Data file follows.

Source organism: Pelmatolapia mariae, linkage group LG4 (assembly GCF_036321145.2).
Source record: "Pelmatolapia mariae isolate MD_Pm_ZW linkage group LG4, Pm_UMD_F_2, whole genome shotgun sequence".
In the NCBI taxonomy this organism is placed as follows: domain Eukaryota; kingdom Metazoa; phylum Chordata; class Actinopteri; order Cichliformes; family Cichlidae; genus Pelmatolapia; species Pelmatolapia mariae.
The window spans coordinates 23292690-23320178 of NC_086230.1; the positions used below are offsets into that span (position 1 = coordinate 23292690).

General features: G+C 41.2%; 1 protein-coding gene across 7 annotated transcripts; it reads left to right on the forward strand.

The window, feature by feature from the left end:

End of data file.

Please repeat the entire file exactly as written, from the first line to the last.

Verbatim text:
Source organism: Pelmatolapia mariae, linkage group LG4 (assembly GCF_036321145.2).
Source record: "Pelmatolapia mariae isolate MD_Pm_ZW linkage group LG4, Pm_UMD_F_2, whole genome shotgun sequence".
In the NCBI taxonomy this organism is placed as follows: domain Eukaryota; kingdom Metazoa; phylum Chordata; class Actinopteri; order Cichliformes; family Cichlidae; genus Pelmatolapia; species Pelmatolapia mariae.
The window spans coordinates 23292690-23320178 of NC_086230.1; the positions used below are offsets into that span (position 1 = coordinate 23292690).

General features: G+C 41.2%; 1 protein-coding gene across 7 annotated transcripts; it reads left to right on the forward strand.

The window, feature by feature from the left end: